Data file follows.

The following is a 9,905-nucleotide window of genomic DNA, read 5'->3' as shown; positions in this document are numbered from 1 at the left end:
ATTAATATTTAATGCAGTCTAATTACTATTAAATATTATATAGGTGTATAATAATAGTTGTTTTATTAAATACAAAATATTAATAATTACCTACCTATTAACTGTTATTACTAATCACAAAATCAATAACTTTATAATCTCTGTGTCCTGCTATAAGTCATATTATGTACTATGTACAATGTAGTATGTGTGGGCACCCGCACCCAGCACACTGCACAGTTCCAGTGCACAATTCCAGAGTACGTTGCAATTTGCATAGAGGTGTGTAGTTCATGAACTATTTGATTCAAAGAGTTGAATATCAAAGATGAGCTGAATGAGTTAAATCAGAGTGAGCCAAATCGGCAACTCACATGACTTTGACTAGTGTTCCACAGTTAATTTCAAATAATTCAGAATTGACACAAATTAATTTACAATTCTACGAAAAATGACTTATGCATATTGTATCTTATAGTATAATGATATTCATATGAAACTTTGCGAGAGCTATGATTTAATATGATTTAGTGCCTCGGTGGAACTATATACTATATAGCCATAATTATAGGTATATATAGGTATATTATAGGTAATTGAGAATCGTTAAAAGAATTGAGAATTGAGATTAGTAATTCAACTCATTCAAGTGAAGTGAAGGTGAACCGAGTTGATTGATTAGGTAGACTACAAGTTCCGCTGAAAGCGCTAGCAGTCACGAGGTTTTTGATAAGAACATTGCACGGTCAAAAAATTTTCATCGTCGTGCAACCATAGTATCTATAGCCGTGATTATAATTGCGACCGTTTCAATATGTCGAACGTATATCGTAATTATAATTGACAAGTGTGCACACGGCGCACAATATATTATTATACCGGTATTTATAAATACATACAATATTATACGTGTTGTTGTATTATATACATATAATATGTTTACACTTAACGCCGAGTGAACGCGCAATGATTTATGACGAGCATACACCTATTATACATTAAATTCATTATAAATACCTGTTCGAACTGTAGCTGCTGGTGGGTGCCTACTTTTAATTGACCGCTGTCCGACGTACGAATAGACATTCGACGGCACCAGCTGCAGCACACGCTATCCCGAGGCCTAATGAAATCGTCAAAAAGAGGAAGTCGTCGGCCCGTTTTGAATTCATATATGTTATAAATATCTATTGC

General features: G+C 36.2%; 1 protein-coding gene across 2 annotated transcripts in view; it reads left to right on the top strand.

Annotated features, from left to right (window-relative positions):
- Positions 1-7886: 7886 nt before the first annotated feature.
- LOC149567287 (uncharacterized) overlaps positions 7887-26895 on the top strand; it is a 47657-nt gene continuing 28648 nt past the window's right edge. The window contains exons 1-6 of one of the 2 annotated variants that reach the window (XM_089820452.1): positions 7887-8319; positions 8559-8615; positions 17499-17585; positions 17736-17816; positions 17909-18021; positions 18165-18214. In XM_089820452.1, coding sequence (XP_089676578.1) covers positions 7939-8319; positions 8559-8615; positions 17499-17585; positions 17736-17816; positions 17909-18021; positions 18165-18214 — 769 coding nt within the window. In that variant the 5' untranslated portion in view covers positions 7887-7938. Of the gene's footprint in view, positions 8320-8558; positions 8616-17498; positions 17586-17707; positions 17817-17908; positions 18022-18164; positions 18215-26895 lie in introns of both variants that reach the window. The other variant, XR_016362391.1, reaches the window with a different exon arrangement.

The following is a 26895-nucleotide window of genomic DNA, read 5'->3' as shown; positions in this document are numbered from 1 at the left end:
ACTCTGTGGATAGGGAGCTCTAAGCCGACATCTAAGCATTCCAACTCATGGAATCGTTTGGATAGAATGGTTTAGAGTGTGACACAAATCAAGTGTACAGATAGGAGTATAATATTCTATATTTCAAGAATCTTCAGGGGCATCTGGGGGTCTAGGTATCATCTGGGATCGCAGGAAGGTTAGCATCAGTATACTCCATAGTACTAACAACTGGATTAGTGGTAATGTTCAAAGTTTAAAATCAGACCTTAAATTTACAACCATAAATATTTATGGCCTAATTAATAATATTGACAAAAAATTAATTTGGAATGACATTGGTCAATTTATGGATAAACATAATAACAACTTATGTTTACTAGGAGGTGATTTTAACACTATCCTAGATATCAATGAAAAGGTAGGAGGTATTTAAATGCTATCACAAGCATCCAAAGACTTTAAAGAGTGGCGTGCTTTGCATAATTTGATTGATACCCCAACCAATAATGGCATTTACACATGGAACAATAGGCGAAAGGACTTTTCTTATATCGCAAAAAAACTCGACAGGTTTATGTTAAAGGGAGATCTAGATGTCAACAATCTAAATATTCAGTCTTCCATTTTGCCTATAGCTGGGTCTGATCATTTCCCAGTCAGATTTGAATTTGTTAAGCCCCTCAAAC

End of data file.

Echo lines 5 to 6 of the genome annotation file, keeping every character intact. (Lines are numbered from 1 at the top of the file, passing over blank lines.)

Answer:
- Positions 1-7886: 7886 nt before the first annotated feature.
- LOC149567287 (uncharacterized) overlaps positions 7887-26895 on the top strand; it is a 47657-nt gene continuing 28648 nt past the window's right edge. The window contains exons 1-6 of one of the 2 annotated variants that reach the window (XM_089820452.1): positions 7887-8319; positions 8559-8615; positions 17499-17585; positions 17736-17816; positions 17909-18021; positions 18165-18214. In XM_089820452.1, coding sequence (XP_089676578.1) covers positions 7939-8319; positions 8559-8615; positions 17499-17585; positions 17736-17816; positions 17909-18021; positions 18165-18214 — 769 coding nt within the window. In that variant the 5' untranslated portion in view covers positions 7887-7938. Of the gene's footprint in view, positions 8320-8558; positions 8616-17498; positions 17586-17707; positions 17817-17908; positions 18022-18164; positions 18215-26895 lie in introns of both variants that reach the window. The other variant, XR_016362391.1, reaches the window with a different exon arrangement.